Rococo was an art style that dominated European art after the reign of King Louis XIV ended in 1715. Rococo art – sometimes referred to as Late-Baroque art – is playful in nature; focusing on idealized subject matters; depicted with bright, pastel characters. 

Rococo artists: Francisco Goya, Jean-Honoré Fragonard, and François Boucher.

Learn more about Rococo →

Art Movements List

Romanticism

Different Art Styles  •  Romanticism, Explained by The School of Life

Romanticism was an art movement that sprouted in the late 18th-century in Europe. Romantic art is perhaps best viewed as the antithesis to industrialization.

Romantic art examples: Wanderer Above the Sea (1818) by Caspar David Friedrich, The Raft of the Medusa (1819) by Théodore Géricault, and Liberty Leading the People (1830) by Eugène Delacroix.

Types of Art Styles

Street Art

Different Art Styles  •  Street Art, Examined by Ted-Ed

Street art is art made on public streets, walls, and objects. For example, graffiti is a famous example of street art.

Street art examples: We the Youth (1987) by Keith Haring, My God, Help Me to Survive This Deadly Love (1990) by Dmitri Vrubel, and Girl With Balloon (2017) by Banksy.

Learn more about Street Art →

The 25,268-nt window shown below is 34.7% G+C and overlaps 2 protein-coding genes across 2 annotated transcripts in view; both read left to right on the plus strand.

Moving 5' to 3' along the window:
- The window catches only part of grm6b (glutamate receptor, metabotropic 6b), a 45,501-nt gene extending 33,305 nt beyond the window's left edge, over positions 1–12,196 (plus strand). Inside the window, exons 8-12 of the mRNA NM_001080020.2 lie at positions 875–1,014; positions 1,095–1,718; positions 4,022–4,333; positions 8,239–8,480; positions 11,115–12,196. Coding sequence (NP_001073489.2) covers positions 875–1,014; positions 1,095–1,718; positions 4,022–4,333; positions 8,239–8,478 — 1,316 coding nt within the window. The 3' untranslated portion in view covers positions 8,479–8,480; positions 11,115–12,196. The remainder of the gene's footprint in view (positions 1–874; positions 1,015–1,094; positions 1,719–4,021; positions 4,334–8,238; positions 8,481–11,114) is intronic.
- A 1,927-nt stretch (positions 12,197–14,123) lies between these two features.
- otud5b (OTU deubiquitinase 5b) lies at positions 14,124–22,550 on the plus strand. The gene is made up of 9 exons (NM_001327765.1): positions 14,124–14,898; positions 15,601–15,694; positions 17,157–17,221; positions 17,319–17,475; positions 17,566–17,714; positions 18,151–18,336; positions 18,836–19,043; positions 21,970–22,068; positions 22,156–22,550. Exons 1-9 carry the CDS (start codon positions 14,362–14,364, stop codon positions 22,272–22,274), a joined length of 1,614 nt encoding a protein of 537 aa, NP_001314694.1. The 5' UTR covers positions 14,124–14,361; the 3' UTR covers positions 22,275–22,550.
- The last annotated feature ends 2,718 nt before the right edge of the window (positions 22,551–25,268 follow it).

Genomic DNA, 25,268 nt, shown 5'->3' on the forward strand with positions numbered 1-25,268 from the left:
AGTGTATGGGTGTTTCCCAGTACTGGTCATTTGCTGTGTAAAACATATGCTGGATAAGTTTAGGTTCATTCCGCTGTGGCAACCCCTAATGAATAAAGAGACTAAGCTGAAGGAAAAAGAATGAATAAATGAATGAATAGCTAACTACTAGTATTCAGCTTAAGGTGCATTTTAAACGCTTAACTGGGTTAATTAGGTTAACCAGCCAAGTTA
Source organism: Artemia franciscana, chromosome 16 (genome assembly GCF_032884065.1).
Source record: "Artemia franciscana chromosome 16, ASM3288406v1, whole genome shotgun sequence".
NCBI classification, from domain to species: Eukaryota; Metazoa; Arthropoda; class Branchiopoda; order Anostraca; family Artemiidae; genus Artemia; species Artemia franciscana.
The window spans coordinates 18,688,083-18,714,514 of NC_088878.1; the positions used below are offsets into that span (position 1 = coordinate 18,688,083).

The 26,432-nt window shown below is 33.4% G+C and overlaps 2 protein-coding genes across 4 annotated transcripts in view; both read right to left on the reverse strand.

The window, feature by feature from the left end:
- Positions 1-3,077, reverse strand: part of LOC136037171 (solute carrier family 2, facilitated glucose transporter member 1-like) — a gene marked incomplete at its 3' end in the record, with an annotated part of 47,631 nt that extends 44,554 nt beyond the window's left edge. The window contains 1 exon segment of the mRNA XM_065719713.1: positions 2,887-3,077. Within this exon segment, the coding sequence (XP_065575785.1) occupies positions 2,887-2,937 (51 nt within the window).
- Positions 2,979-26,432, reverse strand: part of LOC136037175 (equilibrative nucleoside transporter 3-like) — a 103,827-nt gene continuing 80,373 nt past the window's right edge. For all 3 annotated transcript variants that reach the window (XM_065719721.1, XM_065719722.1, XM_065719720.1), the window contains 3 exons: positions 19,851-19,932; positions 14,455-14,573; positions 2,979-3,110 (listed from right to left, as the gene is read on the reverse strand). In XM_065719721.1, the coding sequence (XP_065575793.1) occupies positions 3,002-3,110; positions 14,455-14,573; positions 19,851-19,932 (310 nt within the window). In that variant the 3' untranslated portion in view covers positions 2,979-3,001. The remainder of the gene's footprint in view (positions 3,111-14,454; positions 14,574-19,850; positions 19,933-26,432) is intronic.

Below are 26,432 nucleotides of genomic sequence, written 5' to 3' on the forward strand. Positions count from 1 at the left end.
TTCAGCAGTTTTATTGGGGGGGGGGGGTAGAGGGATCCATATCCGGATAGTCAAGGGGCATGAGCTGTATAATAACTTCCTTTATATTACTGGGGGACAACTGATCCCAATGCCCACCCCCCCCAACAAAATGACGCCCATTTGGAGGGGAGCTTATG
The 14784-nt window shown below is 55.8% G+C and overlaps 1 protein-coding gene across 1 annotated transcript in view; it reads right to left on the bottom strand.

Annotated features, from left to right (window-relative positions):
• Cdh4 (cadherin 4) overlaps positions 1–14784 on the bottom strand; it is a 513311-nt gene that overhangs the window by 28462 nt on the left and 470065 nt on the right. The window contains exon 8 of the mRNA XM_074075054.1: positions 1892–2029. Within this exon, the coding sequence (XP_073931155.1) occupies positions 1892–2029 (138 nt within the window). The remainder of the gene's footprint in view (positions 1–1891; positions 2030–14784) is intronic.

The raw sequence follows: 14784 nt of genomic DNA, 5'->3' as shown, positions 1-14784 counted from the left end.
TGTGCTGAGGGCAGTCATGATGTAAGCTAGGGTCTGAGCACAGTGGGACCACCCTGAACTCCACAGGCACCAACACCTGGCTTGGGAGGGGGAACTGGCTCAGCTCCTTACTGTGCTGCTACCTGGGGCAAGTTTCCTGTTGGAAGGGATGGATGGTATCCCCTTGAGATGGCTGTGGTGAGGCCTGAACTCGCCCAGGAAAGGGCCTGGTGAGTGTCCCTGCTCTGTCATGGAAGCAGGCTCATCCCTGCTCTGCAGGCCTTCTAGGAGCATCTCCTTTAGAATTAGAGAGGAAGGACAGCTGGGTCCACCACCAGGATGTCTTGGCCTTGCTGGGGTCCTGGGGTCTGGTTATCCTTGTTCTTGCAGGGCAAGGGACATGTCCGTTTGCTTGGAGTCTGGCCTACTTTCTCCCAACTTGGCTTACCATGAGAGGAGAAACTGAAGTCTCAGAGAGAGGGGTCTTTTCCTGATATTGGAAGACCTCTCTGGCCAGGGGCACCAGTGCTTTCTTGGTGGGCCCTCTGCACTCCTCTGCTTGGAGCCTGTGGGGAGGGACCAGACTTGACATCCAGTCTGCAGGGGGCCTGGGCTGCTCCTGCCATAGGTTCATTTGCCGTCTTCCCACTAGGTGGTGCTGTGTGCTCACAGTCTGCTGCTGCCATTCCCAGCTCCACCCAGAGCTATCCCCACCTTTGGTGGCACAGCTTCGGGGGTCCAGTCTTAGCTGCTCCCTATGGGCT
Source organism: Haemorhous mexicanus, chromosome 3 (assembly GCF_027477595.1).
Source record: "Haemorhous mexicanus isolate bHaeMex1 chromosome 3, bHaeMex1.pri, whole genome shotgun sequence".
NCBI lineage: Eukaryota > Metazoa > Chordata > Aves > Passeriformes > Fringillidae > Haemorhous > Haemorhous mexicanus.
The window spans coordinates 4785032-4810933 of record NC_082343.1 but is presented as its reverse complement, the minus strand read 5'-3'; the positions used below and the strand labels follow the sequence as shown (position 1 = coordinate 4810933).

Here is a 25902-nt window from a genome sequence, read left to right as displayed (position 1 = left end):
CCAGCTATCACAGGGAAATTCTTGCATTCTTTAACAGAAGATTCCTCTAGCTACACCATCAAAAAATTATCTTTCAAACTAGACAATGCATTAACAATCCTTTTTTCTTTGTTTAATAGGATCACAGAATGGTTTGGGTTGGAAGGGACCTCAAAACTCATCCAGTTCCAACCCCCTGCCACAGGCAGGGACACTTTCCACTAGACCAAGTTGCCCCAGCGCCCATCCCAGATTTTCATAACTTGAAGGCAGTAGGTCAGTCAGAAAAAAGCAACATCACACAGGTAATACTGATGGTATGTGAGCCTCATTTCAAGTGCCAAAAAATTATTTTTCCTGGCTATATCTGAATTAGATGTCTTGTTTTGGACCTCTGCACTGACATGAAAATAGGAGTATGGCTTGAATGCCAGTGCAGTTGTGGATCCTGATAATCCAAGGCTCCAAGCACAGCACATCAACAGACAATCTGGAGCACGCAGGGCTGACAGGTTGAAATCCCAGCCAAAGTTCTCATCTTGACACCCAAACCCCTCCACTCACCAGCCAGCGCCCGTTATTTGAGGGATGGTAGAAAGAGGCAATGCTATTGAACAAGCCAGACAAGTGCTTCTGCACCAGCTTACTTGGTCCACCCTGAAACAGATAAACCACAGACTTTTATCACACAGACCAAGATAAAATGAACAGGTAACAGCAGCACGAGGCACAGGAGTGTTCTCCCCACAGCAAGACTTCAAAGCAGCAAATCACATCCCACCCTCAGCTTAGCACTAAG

Art Style Names

Suprematism

Different Art Styles  •  Suprematism, Explained by Jackson Kliewer

Suprematism was an abstract art movement that was founded by Polish-Ukrainian Russian avant-garde artist Kazimir Malevich in 1913. Suprematism is meant to communicate “feeling” through geometry. 

Suprematist art: Black Square (1915) by Kazimir Malevich, Suprematist Composition (1916) by Kazimir Malevich, and Composition 8 by Wassily Kandinsky (1923). 

Learn more about Suprematism →

Art Movements List

Ukiyo-e

Art Styles List  •  Ukiyo-e, Explained by Jackson Kliewer

Ukiyo-e is a Japanese art style that was especially popular from the 17th-20th century. Classical Ukiyo-e, which translates to “pictures from the floating world,” sought to show Japanese life and history.

Ukiyo-e art examples: The Great Wave off Kanagawa (1830-1833) by Hokusai, Fine Wind, Clear Morning (1830-1832) by Hokusai, and No. 57, Grounds of Kameido Tenjin Shrine (from One Hundred Famous Views of Edo) (1856) by Hiroshige.

Learn more about Ukiyo-e Art →

UP NEXT

Ultimate Guide to Film Terms

Now that we’ve reviewed many of the world’s greatest art movements, let’s move on to film. In our next article, we break down film terms from “allegory” to “zoom.” By the end, you’ll know a variety of film terms – and where to look to learn more!

Up Next: Guide to Film Terms →
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  • Chris Heckmann graduated from Emmanuel College with a Bachelor of Arts degree in Writing, Editing, and Publishing. He now lives in Los Angeles where he writes about sports, film, and television.